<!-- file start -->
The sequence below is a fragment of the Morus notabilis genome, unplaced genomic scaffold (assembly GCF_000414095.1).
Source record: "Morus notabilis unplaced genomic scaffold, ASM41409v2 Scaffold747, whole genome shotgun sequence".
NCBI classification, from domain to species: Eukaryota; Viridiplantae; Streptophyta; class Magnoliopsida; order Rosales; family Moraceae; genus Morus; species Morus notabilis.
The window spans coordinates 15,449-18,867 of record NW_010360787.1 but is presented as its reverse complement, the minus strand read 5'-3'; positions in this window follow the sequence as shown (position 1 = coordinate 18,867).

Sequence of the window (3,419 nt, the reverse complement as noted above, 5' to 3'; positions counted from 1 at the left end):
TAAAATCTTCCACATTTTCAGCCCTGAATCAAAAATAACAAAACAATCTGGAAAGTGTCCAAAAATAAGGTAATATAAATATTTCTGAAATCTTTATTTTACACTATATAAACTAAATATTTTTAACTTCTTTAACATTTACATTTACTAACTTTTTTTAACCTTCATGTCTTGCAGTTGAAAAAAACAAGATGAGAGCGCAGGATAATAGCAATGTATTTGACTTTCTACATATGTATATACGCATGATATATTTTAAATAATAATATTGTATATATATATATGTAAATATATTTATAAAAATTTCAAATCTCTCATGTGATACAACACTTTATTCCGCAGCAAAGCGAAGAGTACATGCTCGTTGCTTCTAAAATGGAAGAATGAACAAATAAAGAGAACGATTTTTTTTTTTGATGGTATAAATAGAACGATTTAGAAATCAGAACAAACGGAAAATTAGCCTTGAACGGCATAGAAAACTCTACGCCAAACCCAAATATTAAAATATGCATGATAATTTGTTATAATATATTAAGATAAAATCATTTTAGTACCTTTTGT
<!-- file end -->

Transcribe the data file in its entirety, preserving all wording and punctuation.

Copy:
The sequence below is a fragment of the Morus notabilis genome, unplaced genomic scaffold (assembly GCF_000414095.1).
Source record: "Morus notabilis unplaced genomic scaffold, ASM41409v2 Scaffold747, whole genome shotgun sequence".
NCBI classification, from domain to species: Eukaryota; Viridiplantae; Streptophyta; class Magnoliopsida; order Rosales; family Moraceae; genus Morus; species Morus notabilis.
The window spans coordinates 15,449-18,867 of record NW_010360787.1 but is presented as its reverse complement, the minus strand read 5'-3'; positions in this window follow the sequence as shown (position 1 = coordinate 18,867).

Sequence of the window (3,419 nt, the reverse complement as noted above, 5' to 3'; positions counted from 1 at the left end):
TAAAATCTTCCACATTTTCAGCCCTGAATCAAAAATAACAAAACAATCTGGAAAGTGTCCAAAAATAAGGTAATATAAATATTTCTGAAATCTTTATTTTACACTATATAAACTAAATATTTTTAACTTCTTTAACATTTACATTTACTAACTTTTTTTAACCTTCATGTCTTGCAGTTGAAAAAAACAAGATGAGAGCGCAGGATAATAGCAATGTATTTGACTTTCTACATATGTATATACGCATGATATATTTTAAATAATAATATTGTATATATATATATGTAAATATATTTATAAAAATTTCAAATCTCTCATGTGATACAACACTTTATTCCGCAGCAAAGCGAAGAGTACATGCTCGTTGCTTCTAAAATGGAAGAATGAACAAATAAAGAGAACGATTTTTTTTTTTGATGGTATAAATAGAACGATTTAGAAATCAGAACAAACGGAAAATTAGCCTTGAACGGCATAGAAAACTCTACGCCAAACCCAAATATTAAAATATGCATGATAATTTGTTATAATATATTAAGATAAAATCATTTTAGTACCTTTTGT